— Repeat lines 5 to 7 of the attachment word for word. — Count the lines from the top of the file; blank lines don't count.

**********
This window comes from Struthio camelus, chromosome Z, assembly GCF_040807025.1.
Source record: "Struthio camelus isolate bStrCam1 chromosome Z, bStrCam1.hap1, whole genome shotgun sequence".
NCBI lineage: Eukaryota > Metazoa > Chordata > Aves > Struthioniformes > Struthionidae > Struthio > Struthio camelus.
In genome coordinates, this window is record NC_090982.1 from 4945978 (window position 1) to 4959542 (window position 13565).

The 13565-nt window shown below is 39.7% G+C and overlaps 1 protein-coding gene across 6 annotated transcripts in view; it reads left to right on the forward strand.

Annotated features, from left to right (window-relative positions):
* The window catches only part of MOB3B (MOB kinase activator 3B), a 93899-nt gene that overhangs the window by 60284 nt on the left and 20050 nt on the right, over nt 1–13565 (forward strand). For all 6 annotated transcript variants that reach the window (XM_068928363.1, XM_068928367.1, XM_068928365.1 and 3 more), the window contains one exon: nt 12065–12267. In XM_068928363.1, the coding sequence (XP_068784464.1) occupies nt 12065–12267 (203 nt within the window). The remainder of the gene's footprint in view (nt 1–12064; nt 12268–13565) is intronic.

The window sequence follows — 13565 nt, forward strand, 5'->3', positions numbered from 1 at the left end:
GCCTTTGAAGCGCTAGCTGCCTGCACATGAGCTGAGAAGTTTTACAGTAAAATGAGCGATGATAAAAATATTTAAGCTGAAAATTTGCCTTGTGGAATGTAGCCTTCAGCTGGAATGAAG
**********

The 13565-nt window shown below is 39.7% G+C and overlaps 1 protein-coding gene across 6 annotated transcripts in view; it reads left to right on the forward strand.

Annotated features, from left to right (window-relative positions):
* The window catches only part of MOB3B (MOB kinase activator 3B), a 93899-nt gene that overhangs the window by 60284 nt on the left and 20050 nt on the right, over nt 1–13565 (forward strand). For all 6 annotated transcript variants that reach the window (XM_068928363.1, XM_068928367.1, XM_068928365.1 and 3 more), the window contains one exon: nt 12065–12267. In XM_068928363.1, the coding sequence (XP_068784464.1) occupies nt 12065–12267 (203 nt within the window). The remainder of the gene's footprint in view (nt 1–12064; nt 12268–13565) is intronic.